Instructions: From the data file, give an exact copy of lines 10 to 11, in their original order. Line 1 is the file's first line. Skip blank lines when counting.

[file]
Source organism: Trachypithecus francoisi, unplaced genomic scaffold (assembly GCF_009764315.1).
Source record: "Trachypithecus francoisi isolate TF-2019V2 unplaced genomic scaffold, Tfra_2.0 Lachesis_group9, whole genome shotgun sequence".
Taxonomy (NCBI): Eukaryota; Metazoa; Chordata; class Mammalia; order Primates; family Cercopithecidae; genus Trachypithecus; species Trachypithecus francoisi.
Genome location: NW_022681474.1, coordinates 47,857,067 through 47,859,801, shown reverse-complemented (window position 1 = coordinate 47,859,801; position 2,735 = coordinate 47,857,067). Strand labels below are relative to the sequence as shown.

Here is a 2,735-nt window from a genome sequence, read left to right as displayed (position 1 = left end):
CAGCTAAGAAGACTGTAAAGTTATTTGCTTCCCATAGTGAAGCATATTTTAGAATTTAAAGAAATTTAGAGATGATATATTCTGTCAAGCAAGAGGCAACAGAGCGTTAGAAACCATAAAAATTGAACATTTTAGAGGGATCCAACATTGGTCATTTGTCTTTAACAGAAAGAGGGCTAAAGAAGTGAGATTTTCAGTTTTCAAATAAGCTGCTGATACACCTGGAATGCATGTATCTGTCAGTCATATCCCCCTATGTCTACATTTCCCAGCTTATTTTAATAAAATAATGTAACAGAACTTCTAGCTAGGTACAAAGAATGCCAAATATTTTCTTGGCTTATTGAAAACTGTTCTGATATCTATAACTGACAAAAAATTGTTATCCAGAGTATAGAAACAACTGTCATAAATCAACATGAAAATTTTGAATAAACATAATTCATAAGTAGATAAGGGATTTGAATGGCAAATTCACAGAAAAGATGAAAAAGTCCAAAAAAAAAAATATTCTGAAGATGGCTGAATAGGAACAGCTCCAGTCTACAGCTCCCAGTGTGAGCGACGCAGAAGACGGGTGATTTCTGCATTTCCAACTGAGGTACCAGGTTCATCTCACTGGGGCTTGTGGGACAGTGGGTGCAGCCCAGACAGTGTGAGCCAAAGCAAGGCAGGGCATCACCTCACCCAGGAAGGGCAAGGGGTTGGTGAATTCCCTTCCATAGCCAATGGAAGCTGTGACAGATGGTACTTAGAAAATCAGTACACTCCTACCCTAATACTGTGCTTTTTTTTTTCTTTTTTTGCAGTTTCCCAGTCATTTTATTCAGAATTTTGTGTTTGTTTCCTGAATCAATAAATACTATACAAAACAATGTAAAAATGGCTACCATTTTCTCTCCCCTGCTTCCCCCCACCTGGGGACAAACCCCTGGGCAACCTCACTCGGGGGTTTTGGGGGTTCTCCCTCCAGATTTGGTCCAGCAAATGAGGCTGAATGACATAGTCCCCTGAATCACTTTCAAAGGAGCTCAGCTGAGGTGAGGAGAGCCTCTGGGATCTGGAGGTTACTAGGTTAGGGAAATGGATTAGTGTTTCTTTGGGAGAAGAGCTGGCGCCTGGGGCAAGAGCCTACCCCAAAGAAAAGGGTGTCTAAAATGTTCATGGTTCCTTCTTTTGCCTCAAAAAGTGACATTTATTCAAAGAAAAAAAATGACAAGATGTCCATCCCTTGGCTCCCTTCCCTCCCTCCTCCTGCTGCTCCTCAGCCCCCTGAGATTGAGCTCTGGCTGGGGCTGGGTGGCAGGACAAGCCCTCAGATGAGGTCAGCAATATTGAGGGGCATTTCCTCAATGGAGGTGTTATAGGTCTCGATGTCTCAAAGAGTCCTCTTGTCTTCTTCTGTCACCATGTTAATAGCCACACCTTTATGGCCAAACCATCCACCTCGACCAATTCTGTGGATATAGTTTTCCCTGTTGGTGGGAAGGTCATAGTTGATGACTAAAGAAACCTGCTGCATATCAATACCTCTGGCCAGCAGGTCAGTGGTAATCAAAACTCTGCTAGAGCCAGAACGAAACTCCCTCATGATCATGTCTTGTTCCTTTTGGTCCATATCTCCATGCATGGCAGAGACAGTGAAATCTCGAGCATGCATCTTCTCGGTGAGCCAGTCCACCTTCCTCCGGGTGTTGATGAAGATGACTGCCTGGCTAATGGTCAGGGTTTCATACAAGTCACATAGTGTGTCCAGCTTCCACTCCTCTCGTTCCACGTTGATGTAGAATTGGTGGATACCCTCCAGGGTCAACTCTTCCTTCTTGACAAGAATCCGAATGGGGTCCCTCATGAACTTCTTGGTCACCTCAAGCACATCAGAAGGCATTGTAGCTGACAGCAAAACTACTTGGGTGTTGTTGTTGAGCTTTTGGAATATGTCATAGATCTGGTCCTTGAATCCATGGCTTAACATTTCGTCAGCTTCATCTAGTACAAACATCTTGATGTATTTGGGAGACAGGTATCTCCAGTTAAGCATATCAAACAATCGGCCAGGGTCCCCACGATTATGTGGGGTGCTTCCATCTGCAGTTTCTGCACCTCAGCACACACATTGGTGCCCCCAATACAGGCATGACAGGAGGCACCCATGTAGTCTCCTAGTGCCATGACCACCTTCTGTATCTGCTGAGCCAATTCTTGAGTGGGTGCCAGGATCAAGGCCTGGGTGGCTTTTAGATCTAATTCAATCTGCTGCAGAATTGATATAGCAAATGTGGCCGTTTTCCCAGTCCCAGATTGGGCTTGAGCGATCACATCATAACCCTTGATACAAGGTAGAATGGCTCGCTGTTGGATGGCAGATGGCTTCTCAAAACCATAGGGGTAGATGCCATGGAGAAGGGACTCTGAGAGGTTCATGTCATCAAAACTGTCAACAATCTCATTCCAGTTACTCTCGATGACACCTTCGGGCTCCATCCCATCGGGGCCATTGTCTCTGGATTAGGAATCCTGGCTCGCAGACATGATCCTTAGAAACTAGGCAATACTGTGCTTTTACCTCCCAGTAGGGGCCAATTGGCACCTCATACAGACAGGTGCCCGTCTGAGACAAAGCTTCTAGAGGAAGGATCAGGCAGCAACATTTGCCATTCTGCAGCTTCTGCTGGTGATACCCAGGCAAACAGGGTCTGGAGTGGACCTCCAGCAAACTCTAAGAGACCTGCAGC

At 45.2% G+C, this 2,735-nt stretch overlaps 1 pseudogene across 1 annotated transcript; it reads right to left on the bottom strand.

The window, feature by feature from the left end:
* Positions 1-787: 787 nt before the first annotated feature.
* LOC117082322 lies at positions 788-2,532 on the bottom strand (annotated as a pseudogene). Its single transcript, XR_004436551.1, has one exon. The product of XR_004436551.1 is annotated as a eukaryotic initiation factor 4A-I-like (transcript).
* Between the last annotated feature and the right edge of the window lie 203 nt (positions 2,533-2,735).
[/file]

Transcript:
* LOC117082322 lies at positions 788-2,532 on the bottom strand (annotated as a pseudogene). Its single transcript, XR_004436551.1, has one exon. The product of XR_004436551.1 is annotated as a eukaryotic initiation factor 4A-I-like (transcript).
* Between the last annotated feature and the right edge of the window lie 203 nt (positions 2,533-2,735).